However one thing these folks can count on in too many neighborhoods in the fore mentioned cities is a problem with crime. And in these communities, the mostly good people are exposed to, disproportionately, or are actually dealing with crime issues on one level or another that are flat out frightening. With emphasis on the disproportionately part. But let’s keep this conversation totally ‘one hundred.’ Folks, especially if you are a person of color, know exactly where the neighborhood’s of concern are. And they know that nothing, or very little, is being done about the problem. I talk to black people in various cities a lot. And even better, I travel to a lot of these cities myself. And yes, I’ve met some great people who are proud of their cities and neighborhoods. But the problem is these same people have to deal with ridiculous situations daily. Like not being able to go to certain gas stations because crime and bad behavior is so prevalent inside and outside of these businesses. I get warned over and over about “this neighborhood” and “that neighborhood” to avoid. Stay away from this park, and don’t send your kids to that school. “These fools are out of control!” I’m told over and over and over and over again from concerned residents. “And damn it, if a black man robs me, a black man, I don’t care what you call it but it sure sounds like black on black crime to me.” That’s a real quote courtesy of a black man in Memphis who really doesn’t give a shit about what ‘people’ think about the controversial term. He see’s the situation through a clear and pure observational lens. But the truth of the matter is, the term ‘black on black crime’ is a political tool siphoned from the black community who use the term not as a omnipotent thing of terror, but just as a statement of acknowledging the obvious within a community where damn near everyone is black. And if that black community was pushed or forced together by a number of historically unfair disparities, then the term is further weakened and debunked because just like most car accidents happen within twenty five miles of a drivers home, most crime happens to be committed by persons in the community. So black criminals or opportunists don’t target victims based on being black. It’s just a matter of communal convenience in many cases of so called black on black crime. And yes, white people kill a lot of other white people in numbers that, per capita, would shock some folks. But that area of crime is not called ‘white on white’ crime. When Italian’s kill each other it’s not called ‘Italian on Italian’ crime. So see the term ‘black on black crime’ for what it is….it is indeed the intentional degradation of one group of people so that black folks appear to have somehow wished for a manifestation of crime conditions crafted from a host of systemically racist ‘developments’.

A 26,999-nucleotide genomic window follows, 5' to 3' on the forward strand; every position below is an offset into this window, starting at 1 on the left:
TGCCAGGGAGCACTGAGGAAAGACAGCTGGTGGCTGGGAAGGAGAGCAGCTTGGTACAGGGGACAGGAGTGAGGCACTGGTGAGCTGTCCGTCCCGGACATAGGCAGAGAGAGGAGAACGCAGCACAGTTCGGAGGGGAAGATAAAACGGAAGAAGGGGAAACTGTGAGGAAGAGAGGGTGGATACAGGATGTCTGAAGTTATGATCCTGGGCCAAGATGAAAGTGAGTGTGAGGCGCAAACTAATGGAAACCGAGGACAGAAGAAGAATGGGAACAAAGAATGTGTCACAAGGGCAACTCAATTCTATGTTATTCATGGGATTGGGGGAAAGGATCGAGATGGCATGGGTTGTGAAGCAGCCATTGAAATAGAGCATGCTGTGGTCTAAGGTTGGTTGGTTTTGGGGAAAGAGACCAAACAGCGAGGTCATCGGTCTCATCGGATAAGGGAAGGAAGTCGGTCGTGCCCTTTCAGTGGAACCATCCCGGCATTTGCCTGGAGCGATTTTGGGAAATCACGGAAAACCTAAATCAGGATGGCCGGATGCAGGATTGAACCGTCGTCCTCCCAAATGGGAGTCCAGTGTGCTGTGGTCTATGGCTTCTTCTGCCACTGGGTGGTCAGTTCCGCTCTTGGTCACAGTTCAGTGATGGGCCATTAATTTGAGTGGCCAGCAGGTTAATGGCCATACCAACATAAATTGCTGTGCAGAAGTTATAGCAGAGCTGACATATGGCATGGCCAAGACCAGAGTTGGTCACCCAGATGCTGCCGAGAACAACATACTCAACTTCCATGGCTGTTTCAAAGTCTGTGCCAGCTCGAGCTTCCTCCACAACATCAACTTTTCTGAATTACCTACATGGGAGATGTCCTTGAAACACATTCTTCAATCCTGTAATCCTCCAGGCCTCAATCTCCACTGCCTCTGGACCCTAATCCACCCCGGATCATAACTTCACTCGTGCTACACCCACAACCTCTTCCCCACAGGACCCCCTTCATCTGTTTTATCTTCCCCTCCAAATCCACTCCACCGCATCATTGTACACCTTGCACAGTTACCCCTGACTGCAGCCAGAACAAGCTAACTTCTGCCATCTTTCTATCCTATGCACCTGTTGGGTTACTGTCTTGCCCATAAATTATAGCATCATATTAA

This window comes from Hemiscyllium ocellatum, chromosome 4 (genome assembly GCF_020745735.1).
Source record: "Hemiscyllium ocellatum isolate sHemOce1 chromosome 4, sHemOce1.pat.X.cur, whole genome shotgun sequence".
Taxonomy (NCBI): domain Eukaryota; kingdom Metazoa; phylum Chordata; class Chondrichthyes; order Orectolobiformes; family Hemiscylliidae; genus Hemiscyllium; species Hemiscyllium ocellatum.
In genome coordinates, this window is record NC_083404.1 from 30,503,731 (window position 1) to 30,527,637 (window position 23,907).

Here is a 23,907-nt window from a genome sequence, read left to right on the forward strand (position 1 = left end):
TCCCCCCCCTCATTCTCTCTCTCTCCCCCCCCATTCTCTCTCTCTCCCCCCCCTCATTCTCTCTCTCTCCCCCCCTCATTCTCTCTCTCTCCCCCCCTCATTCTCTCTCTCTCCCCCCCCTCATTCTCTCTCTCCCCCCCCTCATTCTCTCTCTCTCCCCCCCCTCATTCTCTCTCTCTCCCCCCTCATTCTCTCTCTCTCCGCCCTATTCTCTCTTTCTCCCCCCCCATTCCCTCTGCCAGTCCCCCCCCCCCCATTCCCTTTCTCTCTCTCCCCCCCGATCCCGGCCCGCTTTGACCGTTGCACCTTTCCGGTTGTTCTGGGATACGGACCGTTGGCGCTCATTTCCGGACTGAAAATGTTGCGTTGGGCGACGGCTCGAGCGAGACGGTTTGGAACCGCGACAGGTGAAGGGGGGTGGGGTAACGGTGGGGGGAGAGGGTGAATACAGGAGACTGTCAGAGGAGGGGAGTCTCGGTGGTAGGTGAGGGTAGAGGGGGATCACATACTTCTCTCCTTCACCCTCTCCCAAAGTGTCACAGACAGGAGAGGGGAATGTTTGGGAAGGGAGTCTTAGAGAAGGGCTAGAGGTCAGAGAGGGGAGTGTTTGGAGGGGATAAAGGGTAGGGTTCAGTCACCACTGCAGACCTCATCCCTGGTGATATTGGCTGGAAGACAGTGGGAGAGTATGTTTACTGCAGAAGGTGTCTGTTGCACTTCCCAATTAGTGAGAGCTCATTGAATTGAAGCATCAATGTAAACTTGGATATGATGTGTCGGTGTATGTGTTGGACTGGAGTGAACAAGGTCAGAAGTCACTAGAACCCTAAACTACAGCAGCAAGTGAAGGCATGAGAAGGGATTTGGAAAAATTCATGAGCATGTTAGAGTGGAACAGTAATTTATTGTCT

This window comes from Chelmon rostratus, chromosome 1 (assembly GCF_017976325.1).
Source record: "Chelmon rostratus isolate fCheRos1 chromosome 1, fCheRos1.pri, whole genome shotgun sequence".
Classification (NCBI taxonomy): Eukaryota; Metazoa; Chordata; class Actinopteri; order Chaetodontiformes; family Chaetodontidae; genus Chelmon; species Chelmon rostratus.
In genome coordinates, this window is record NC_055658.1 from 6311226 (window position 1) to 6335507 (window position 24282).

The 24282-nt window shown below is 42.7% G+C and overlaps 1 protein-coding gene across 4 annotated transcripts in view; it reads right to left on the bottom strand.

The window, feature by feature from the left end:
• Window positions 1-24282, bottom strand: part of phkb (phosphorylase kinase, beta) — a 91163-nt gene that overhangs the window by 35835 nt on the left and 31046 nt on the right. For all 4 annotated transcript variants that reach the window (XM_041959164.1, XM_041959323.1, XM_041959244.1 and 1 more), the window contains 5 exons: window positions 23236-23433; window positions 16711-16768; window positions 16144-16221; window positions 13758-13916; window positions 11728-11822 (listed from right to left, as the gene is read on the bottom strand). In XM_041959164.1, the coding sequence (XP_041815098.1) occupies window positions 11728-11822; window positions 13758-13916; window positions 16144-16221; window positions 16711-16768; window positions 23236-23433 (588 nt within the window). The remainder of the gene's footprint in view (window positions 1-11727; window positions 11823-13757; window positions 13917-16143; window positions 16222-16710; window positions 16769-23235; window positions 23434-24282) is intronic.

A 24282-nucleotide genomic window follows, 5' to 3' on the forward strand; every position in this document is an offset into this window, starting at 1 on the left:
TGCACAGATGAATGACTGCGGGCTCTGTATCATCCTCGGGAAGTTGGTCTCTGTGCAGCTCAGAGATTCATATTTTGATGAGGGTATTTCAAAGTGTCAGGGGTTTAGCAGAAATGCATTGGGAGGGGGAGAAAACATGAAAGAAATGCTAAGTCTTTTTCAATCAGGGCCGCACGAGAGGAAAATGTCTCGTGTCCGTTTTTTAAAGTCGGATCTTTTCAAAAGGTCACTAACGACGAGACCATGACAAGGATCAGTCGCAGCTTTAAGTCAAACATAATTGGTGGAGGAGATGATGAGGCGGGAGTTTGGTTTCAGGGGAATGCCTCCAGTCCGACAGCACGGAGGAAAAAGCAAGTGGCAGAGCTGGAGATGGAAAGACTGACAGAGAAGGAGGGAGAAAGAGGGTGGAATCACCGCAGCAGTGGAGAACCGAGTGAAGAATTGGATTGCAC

So the real question is why? Why would a black woman in Philadelphia steer me away from any black neighborhood in that city? Why did a black friend scream with joy when he was, and I sadly but accurately quote, “finally able to move the fuck away from these crazy ass nigga’s in San Bernardino.” End quote. Not how I would have said it, but you get his point. Why can’t my daughter go to the gas station (by the way, what is it with all the bullshit going down at gas stations in our communities?) in her neighborhood without the fear and reality of getting robbed at assault gun point by fellow black residents? Again, let’s now focus on the ‘why’s’. I’ll tell you why, again, if you haven’t quite caught on. Systemic racism on so many levels it makes your head spin to a tight spiral, rapidly spin back, and repeat as necessary. If your great grand parents never received, or even had the opportunity to receive a good education because of unfair Jim Crow policies and racially suppressive economics, poor housing conditions, and their children, your grandparents, find themselves in the same neighborhood and conditions (but wait…there’s more), then would it be totally shocking that your grandparents can only pass the debilitating legacy of these inadequacies to, yes, your parents? And so here you are. In the same repressive neighborhood and living conditions that are overlooked generation after generation by yet another group of elected officials every year with a dose of the same disparities that hurt (and were willfully done by a number of diabolical contributors) your parents parents parents. Look, the President is sending unidentifiable police and federal agencies into cities so that he can thump his chest that he is tough on crime and proclaim that only he can clean up crime in shit hole (come on, you know that’s what he really calls democratically helmed cities) liberal enclaves. And as an additional note, violent crime is down a bit in some of the cities I named early in this op ed.